Photo credit VCJ Reports
Photo credit VCJ Reports

I’ve always had the urge to travel. When I was in elementary school, I would decide what city or country I wanted to visit and then go to the library and look for fiction set in that country. Victoria Holt was great – her books are set in several different locations. If I wanted to learn about Japan, I searched out Dorothy Eden‘s books. Phyllis Whitney was great for books set in the US outside of my college town home. And then there was Mary Stewart. She also wrote titles set in differing locations. Anne Worboys was great for exotic locations I’d never even heard of before like Delos. These books are definitely dated now – but they were and are still great reading.

I’m still doing the virtual travel thing. Not having the funds to jump on a plane on a whim (and not being sure I would these days even if I could) I read books with locations where I’d like to be or see or visit.

I’m on my eighth or ninth Barbara Nadel Inspector Ikmen mystery. These are set in Istanbul which isn’t really a place I think I’d like to visit, but it’s a damn good read! Nadel’s prose is interesting, lively and there is always a great plot that keeps me guessing. I’m not bored reading her mysteries. As a bonus, they’re not gross and disgusting. I’m sorry American writers, but you guys are getting just a bit too explicit in your gore descriptions. I want to be entertained, not disgusted.

Anne Zouroudi‘s Hermes Diaktoros mysteries are equally a great read and if you’ve ever dreamed of visiting Greece, these are highly recommended. You can smell the Mediterranean and the wild thyme.  The conclusion of these books are so satisfying they leave a smile on your face for days.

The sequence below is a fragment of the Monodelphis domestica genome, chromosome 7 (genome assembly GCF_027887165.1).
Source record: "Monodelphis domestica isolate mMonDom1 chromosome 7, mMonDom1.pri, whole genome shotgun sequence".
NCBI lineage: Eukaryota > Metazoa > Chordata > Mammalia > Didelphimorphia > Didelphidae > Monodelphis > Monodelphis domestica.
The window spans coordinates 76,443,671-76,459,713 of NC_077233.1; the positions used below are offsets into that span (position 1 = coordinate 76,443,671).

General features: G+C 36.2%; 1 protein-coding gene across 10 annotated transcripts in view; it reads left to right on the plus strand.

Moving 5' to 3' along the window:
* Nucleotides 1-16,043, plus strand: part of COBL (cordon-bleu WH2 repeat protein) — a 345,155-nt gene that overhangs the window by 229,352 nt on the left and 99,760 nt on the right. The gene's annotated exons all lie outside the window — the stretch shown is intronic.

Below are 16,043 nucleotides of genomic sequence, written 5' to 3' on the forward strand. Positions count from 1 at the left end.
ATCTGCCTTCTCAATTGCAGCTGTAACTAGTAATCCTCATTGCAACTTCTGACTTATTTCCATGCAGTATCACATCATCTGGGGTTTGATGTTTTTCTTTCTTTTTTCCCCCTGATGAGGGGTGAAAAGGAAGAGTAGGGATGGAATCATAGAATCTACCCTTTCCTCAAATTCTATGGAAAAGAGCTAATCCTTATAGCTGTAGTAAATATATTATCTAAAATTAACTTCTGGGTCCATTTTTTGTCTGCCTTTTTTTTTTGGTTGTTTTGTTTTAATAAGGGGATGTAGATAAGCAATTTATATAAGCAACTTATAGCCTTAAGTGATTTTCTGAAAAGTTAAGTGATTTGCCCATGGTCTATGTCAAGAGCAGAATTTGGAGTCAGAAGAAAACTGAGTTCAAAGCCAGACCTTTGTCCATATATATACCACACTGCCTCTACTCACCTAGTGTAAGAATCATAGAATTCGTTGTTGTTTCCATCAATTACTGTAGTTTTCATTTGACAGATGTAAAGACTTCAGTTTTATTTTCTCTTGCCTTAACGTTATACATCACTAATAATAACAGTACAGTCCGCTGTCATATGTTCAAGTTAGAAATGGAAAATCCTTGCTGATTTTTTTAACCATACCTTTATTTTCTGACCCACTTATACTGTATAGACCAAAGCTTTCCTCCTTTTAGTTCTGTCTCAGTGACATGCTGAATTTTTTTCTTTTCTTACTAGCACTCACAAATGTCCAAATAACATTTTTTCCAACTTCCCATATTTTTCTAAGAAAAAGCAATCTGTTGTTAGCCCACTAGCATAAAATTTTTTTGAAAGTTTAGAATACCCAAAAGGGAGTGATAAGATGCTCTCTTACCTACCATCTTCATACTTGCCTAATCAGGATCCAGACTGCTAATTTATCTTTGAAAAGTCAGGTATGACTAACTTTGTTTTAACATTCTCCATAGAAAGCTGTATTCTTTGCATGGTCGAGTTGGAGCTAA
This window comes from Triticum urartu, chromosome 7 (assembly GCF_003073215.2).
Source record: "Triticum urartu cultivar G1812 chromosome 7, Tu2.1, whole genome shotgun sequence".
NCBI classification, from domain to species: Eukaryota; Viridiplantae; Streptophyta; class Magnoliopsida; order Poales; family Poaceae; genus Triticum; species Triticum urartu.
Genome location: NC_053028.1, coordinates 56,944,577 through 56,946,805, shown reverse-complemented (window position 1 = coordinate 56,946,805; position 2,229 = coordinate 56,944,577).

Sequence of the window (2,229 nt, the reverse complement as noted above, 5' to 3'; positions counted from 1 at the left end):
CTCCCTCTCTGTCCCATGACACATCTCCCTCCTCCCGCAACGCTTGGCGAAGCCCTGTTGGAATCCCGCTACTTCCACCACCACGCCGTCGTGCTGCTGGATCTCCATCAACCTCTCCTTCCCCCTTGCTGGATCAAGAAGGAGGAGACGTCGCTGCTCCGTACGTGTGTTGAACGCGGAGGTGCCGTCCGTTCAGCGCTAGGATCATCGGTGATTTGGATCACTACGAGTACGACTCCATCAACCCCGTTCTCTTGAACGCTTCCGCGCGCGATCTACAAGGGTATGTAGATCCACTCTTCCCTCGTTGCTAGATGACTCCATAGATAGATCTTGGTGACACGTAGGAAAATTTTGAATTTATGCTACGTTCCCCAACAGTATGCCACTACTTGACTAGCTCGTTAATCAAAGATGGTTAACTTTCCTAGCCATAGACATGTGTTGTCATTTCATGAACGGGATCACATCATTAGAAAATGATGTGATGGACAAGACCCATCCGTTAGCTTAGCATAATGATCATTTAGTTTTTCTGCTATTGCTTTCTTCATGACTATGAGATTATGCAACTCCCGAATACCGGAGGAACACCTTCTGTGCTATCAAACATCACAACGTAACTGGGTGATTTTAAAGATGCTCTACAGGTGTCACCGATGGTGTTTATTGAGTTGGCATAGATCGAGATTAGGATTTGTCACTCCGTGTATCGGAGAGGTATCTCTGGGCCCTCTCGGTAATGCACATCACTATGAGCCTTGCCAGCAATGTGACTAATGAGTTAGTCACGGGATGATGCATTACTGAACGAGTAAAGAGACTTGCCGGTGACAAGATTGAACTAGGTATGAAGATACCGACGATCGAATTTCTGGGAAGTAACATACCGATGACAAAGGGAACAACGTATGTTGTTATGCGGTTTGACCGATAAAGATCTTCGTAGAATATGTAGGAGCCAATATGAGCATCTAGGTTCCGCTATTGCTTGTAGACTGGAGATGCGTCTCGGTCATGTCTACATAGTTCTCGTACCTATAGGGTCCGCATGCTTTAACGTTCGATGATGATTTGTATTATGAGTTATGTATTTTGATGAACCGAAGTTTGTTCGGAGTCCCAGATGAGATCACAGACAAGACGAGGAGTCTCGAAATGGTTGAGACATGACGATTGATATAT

Of course, high on my list, is the Brunetti mysteries by Donna Leon. I love reading these not only because of the setting in Venice, but because they too have great plots without a lot of boring background that repeats itself over and over.

I’ve read the heck out of books set in Britain in the Golden Age. And I have enjoyed the three Cornish mysteries written by Carola Dunn. I find that British titles aren’t so heavy on disgusting gore either – although there are a few authors I would give a miss. They happen to be Americans writing books set in England. Not a great combination I find. Agatha Christie (of course), Dorothy L. Sayers, Michael Innes, Ngaio Marsh, and even Anthony Berkley who must be a rather obscure author from the 1930s, have held my attention for long periods of time.

Lately I’ve sampled a few new to me authors – Max Byrd for one. The book was centered on a bookseller on the Left Bank in Paris which was a super draw for me. Unfortunately there was a whole lot of chatting and a whole lack of plot. And the ending was full of huh? for me. I’m skipping the next ones.

Likewise for Peter Steiner. I liked the first book – A French Country Murder (notice the France location) with reservations. When I picked up the second one though and found out that the protagonist is the very same protagonist in the first book, I put it down. Really you need more than one bad guy to whip a whole series around. He might as well be the main character ……………….

All in all, not a bad way to spend a night – traveling who knows where ………………..


2 Comments Add yours

  1. Jennifer says:

    I think that’s one of the best reasons to pick up a book!


  2. Denise says:

    I liked your story of being young and searching out books set in different countries. What a great way of escaping from it all.

    I’ve found losing myself in books really good for forgetting troubles around me.


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